Discovery can happen at all stages in our lives. Whether it's a new area of creativity or one that we've recently rediscovered, it's never too late to start the Discovery process. My music is a great example. I have been singing for as long as I can remember - when my family lived in the mountains in Colorado my Sandi Patty and Amy Grant tapes were my constant companions. I sang my guts out with those two and followed the melodies of Julie Andrews (as Maria Von Trapp) during her Alpine adventures in the Sound of Music. I sang on the worship team at church and in choirs for years, singing everything from 4-chord worship music to Italian arias - but always music written by someone else.
I grew up telling people to listen to my voice and not my musicianship because I only played to accompany my voice as my real instrument. At some point I stopped using my voice as the excuse to not grow as a musician. I'm still not where I'd like to be but I've come a long way from where I was ten years ago. All of this seemed like a natural progression. I didn't really think about it being art or something super different - my family and most of my friends are musical and I've always felt about average in the talent pool of my community. Somewhere along the line I dreamed of recording and performing my music but it seemed out of reach and unrealistic. As I compared myself to other more accomplished musicians I grew intimidated and shut down.
Seven years ago, (crazy to realize it's been that long!) I took a chance and went to a week long workshop for worship leaders. This school propelled me into songwriting. Since that point, writing music has become a way to express my heart, especially in response to painful situations in my community. In the last two years I've the desire has grown to play and write more of my own music and perform it in public. I started studying songwriting and crafting my songs into something beautiful. Songwriting began to be an art form. A year ago producer Alex Priore offered to help me record some of my music. This offer scared the sh*t out of me. Could I really admit that I was good enough to record? Was I willing to risk that no one would want to listen to my music or think it was good? Was I really just a fraud? Could I own music openly as something I wanted more of and loved?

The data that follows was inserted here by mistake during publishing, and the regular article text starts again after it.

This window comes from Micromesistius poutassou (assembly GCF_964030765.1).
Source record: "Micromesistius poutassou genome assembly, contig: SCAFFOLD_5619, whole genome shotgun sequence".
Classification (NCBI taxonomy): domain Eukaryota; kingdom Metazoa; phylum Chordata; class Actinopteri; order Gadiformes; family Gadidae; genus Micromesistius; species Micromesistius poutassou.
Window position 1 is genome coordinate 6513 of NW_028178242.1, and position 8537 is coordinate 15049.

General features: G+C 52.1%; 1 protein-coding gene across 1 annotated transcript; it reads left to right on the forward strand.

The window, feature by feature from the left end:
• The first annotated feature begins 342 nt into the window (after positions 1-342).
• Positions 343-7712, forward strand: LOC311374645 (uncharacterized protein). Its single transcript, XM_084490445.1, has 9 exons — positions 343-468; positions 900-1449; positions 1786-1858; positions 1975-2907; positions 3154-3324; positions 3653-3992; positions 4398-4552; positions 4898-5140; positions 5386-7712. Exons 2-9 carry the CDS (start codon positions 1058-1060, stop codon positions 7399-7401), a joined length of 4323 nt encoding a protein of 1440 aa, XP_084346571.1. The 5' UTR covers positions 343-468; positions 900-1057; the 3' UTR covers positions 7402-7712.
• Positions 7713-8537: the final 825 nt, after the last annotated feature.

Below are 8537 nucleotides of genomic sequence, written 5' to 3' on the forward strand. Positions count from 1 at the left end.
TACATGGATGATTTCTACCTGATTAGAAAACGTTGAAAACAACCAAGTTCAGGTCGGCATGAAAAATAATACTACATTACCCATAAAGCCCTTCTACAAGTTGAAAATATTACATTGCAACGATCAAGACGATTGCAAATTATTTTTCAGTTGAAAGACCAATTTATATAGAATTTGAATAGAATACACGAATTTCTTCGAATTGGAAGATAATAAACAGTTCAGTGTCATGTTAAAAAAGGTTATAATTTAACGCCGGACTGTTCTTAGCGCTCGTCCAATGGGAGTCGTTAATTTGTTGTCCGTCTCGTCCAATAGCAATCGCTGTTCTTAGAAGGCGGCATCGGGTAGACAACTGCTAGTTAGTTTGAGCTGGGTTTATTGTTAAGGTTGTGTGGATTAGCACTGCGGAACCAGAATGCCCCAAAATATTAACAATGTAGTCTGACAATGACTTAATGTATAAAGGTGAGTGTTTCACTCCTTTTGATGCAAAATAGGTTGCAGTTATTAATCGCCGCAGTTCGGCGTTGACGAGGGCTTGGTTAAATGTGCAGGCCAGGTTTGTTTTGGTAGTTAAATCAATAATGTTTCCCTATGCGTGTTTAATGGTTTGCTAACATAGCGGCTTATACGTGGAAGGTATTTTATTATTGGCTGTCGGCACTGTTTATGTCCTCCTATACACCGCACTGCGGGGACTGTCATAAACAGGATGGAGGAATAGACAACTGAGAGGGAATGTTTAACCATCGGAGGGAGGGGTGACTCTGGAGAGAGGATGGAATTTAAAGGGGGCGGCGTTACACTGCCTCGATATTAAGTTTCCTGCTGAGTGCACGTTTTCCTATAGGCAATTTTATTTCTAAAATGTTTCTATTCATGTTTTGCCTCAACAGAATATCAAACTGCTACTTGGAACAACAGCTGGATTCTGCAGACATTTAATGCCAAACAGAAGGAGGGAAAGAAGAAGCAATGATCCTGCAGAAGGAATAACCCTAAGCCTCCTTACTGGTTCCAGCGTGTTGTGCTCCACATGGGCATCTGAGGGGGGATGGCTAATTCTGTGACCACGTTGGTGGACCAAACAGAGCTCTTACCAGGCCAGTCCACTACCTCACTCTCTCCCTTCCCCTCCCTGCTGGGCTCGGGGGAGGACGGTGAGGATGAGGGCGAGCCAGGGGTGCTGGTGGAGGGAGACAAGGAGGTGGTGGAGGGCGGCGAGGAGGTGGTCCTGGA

I had to give myself permission to pursue my music for my own sake. Not for publicity or earning approval from anyone. Not to start a music career. Not to make money. But to honor the dream, time, investment, gift, talent, and desire that were burning inside of my heart. The process of recording was scary and forced me to constantly face my fears and intimidation, but the legitimacy that I received from it and the support of my community has been amazing (more on that later). The key was giving myself permission to make my music, even if it wasn't well received, even if it was bad, even if I was the only one who got something out of it - to make it for myself. I gave myself permission to try to accomplish what was in my heart and it's been a beautiful journey so far.
What's in your heart? What burning desire have you hidden inside that is dying to come out? I'd love to hear in the comments.
Emily is a creative entrepreneur, loving life in Virginia Beach, VA by way of DEN, CLT, & NYC. As the co-founder of Bright Ideas she spends her time doing freelance photography, writing music and blog post, designing pretty web things, drinking coffee, experimentally cooking, and exploring her city. You can listen to Emily's music, follow her adventures on Instagram or Twitter, see what inspires her on Pinterest, check out her photography on Facebook, or hire her here.